PR executives charge students to be ‘unapologetically you’ when working in the industry

In partnership with the PR Council, the School of Communications hosted its PR Agency Careers Diversity and Inclusion Panel Discussion on Feb. 25. The wisdom session and ensuing networking reception featured strategic communications and human resources executives from W20 Group, Ketchum, Weber Shandwick, Taylor Global, FleishmanHillard, Finsbury and EP+Co.

As the PR Agency Careers Diversity and Inclusion Panel Discussion unfolded, a common theme became apparent as the strategic communications and human resources executives addressed topics relating to diversity and inclusion initiatives, career advancement, company culture, salaries, industry trends, analytics and personal experiences.

During the PR Agency Careers Diversity and Inclusion Panel Discussion, held Feb. 25 in Turner Theatre, panelists discussed their experiences in the public relations industry. Pictured (from left) are moderator Donna Renella, Gabrielle Easley, Tameka Green, Jordan Kaye and Karla Wagner. 
That theme was best described when Gabrielle Easley, an account executive at Taylor Global, summed up what advice she’d give her younger self. “The main thing is be you. Be present,” she said. “Be unapologetically you. That’s how I’ve maneuvered the corporate landscape.”

Easley was one of seven panelists invited to participate in the hourlong conversation and subsequent networking reception that was co-hosted by the PR Council and Elon’s School of Communications on Feb. 25. Led by Donna Renella, president of ABW Solutions LLC, a recruitment and consulting firm, the discussion highlighted the panelists’ personal experiences and anecdotes, with several of them addressing the industry’s challenges in terms of diversity and inclusion.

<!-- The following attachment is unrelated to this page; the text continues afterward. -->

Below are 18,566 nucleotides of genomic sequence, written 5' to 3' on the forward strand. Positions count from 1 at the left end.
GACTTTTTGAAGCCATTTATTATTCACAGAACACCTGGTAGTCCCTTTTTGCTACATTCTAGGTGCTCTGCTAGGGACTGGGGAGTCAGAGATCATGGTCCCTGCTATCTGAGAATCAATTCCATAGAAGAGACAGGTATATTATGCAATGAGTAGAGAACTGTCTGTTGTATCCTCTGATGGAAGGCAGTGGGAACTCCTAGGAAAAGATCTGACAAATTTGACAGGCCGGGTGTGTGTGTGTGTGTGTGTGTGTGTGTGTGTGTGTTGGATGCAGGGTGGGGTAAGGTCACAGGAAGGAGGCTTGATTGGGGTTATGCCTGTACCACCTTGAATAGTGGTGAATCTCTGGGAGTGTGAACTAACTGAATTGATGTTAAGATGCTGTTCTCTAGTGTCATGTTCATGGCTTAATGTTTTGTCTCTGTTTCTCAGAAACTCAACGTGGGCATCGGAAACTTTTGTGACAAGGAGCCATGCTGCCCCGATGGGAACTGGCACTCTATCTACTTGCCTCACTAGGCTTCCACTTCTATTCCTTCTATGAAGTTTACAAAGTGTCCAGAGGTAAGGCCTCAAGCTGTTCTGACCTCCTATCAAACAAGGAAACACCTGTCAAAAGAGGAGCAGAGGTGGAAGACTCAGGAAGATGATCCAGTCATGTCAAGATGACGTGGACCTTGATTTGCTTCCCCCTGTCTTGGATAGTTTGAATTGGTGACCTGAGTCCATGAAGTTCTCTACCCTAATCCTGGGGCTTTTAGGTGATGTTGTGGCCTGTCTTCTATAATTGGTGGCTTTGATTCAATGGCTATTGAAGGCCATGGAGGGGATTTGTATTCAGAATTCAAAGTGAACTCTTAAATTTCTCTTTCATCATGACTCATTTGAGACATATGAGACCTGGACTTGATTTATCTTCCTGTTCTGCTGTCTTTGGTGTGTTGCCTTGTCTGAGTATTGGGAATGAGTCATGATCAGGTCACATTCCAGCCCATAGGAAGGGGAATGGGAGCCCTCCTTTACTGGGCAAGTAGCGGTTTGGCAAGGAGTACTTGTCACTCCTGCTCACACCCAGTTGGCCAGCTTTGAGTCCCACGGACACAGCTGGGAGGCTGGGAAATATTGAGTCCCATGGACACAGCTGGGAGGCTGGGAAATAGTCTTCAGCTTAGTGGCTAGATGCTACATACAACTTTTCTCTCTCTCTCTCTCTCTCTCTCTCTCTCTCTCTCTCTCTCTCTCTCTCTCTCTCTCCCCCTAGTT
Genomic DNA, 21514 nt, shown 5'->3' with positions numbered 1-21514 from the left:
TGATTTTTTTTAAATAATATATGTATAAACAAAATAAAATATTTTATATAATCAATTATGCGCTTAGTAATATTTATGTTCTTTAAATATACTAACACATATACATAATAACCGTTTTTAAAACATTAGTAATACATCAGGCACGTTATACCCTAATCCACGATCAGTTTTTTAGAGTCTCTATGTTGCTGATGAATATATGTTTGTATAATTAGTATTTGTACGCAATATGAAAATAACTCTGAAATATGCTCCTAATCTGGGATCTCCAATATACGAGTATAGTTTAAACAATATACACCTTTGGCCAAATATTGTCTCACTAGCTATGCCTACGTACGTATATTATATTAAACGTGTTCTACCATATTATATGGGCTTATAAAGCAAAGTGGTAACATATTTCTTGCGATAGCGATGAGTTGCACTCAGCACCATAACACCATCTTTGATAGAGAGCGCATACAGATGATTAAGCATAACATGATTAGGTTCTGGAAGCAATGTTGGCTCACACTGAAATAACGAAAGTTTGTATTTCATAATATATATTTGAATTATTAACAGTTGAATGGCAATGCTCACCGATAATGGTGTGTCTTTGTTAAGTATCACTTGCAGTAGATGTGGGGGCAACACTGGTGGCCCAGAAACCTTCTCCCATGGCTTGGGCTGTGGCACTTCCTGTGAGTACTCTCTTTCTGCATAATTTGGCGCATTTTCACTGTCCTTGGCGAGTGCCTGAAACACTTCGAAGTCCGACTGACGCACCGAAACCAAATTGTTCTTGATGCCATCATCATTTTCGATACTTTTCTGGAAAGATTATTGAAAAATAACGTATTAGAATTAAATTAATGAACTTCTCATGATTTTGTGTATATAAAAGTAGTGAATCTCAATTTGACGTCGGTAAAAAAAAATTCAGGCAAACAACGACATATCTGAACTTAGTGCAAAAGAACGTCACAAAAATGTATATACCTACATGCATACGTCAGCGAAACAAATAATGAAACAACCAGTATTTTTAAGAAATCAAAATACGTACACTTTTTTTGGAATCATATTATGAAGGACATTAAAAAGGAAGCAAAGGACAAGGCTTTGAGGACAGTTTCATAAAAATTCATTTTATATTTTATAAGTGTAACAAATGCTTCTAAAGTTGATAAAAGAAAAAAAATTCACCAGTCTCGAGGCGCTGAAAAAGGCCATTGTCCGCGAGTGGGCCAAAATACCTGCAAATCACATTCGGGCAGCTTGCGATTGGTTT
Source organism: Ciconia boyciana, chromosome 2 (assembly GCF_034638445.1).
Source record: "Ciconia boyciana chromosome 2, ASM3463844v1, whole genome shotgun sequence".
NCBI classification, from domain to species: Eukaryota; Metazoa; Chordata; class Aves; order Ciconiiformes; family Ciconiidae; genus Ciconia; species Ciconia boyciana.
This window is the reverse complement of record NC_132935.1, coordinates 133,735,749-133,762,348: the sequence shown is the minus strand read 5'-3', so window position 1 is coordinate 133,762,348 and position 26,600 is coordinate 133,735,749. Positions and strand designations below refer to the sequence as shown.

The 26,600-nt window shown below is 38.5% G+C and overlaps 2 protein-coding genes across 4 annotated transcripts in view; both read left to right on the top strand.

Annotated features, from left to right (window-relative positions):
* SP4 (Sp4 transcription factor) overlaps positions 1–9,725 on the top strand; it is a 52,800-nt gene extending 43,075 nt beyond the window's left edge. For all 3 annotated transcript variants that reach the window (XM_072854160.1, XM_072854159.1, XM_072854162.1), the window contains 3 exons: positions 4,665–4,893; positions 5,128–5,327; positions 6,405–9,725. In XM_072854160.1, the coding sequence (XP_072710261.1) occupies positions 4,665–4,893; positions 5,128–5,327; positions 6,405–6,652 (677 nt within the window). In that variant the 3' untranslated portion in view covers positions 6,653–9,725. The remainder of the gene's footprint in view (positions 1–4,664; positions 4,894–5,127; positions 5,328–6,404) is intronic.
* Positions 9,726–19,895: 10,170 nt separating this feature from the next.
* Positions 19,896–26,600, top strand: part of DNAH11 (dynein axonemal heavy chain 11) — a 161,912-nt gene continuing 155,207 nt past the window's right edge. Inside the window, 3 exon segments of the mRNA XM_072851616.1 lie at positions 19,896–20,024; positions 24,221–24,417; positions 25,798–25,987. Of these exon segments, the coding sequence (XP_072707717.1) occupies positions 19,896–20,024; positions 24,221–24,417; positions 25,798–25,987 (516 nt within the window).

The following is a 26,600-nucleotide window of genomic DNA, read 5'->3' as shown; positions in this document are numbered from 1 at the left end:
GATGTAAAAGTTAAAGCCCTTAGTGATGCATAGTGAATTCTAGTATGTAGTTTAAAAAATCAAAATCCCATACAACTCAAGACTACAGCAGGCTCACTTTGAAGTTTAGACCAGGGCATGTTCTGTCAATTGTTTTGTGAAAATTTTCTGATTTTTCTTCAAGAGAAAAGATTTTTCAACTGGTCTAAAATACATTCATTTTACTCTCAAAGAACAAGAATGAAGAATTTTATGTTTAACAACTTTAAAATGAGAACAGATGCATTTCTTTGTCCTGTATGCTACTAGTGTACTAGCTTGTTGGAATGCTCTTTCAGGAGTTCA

Yet, as the panelists shared advice on topics ranging from interview approaches to which size agency you should work in, the answers often circled back to one main point: Embrace who you are and be sure to make the most of your opportunities.

For a glimpse of the panel discussion and networking reception, visit the school’s Flickr gallery. If you are interested in watching the full panel discussion, click here

“It is important to be authentic, which is something I definitely didn’t understand (at first),” said Tameka Green, a director of diversity, equity and inclusion at Weber Shandwick North America. Green noted that it wasn’t until she got older that she became more comfortable and confident in the workplace, which ultimately allowed her “to be who I am.”

Following the panel discussion in Turner Theatre, panelists gather for a group photo. Pictured (from left) are Gabrielle Easley, Lindsay Glosson ’14, Tameka Green, Matt Owing, Elizabeth Romero, Jordan Kaye, Donna Renella, Karla Wagner and Communications Dean Rochelle Ford.
“The more that you are able to show who you are, it makes it easier for others to see the potential that you bring to the table,” Green added. “But there are a lot of tough conversations that I have had with senior leaders in helping them understand the importance of diversity in the organization. A lot of it is giving them refreshers on what diversity is and what inclusion is, and why it is good for the business.”

The key, Green explained, was to make leadership understand that the company will prosper because of an emphasis on diversity.

“When you talk about talent and the ability for the organization to remain sustainable, their ears perk up a little – a lot – because they understand that,” she said.

As Karla Wagner, the head of talent and human resources at Finsbury, North America, was interviewing for her current role, she realized the global agency was the right fit for her.